B doesn’t happen until A is complete. (Episode 239)

When your kid wants something or seeks a reward before completing their responsibilities, do you let them have their way? In today’s episode, Dr. Leman explains what it means to make sure B doesn’t happen before A is complete. Learn more about Dr. Leman at BirthOrderGuy.com.

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Transcript

Doug:                       Well, good morning, hi. I’m Doug Terpening.

Andrea:                  And I’m Andrea.

Doug:                       Well, it may not be morning. It might be afternoon, it might be evening, but wherever you are we are so glad that you are joining us on this podcast to learn more about how to just love those kids and parent better. If this does happen to be your first time, this is for your education and entertainment purposes only. If the subject matter raises any concerns for you or your child, please go seek a local professional for help. Well, Dr. Leman, it is October 2nd that this is being released, so the leaves have changing colors. Are you back in Tucson now?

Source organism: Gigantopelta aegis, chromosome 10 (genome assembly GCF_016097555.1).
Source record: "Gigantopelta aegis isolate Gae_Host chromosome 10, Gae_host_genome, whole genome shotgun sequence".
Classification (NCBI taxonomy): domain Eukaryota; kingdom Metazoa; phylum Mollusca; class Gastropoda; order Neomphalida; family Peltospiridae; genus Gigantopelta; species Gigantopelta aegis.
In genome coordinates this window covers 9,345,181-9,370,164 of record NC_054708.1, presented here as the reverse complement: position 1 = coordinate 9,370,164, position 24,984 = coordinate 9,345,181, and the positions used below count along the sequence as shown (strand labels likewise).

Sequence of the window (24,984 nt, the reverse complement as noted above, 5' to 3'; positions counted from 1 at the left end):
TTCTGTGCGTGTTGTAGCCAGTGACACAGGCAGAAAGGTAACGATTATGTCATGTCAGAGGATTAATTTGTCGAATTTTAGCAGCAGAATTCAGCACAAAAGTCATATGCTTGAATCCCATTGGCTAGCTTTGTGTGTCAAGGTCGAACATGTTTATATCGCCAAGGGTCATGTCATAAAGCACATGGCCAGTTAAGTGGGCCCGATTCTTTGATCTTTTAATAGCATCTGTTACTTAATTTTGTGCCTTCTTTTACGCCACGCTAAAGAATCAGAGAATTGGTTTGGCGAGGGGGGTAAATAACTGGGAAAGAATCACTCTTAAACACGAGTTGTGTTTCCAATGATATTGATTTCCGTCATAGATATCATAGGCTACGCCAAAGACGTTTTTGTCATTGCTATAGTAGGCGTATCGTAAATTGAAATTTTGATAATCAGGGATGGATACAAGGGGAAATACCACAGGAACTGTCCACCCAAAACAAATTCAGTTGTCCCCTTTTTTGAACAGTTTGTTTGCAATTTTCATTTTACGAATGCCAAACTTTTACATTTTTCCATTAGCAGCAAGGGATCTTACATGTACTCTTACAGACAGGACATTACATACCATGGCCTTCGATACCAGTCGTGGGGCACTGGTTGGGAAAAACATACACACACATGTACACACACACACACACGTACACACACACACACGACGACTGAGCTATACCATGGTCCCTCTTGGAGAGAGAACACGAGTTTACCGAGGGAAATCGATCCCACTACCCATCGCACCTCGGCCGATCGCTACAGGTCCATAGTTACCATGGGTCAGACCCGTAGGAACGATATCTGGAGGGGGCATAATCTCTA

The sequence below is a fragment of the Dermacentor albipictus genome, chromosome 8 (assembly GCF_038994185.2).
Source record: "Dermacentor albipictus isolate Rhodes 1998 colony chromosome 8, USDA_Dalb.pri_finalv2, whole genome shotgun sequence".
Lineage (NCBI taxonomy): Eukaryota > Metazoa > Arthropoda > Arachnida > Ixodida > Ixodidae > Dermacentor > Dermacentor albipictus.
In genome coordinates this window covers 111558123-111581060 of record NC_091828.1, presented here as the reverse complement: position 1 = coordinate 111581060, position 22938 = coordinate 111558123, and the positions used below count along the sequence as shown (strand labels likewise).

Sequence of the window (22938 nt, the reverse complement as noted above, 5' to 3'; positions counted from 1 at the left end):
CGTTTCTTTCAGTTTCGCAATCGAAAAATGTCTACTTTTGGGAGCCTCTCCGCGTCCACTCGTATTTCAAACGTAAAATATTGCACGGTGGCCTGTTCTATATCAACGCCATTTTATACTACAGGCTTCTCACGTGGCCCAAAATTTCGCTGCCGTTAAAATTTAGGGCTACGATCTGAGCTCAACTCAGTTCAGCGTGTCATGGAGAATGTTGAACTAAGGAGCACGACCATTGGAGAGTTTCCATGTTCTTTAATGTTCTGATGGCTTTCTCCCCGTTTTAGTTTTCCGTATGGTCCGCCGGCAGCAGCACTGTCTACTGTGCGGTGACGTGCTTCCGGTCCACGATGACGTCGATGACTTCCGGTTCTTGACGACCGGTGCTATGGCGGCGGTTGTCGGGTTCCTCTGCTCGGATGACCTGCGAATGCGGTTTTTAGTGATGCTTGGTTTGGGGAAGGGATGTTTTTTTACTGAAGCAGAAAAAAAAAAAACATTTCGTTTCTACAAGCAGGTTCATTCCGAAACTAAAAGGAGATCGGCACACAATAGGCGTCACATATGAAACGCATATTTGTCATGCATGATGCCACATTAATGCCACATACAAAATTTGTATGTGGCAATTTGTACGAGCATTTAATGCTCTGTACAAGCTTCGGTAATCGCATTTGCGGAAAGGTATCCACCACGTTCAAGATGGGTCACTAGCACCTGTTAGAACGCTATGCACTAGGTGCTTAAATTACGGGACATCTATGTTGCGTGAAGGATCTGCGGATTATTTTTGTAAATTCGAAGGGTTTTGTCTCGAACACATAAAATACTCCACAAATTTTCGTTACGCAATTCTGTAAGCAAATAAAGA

Dr. Leman:           I am, but on October 2nd, which is today for our listeners, I’m on The 700 Club. 700 Club airs about three different times a day on ABC Family, channel number one, but other channel outlets so you can catch it in the morning, you can catch at midday, or you can catch it at night. Wanna see me talking about a new book, which is entitled “When Your Kid is Hurting,” and that’s a good book as evidenced by already up on the bestseller list, you can check out The 700 Club today, as well.

Doug:                       Awesome, awesome, awesome. Well, that’s fun and football’s in the air, but we won’t talk about football and the University of Arizona.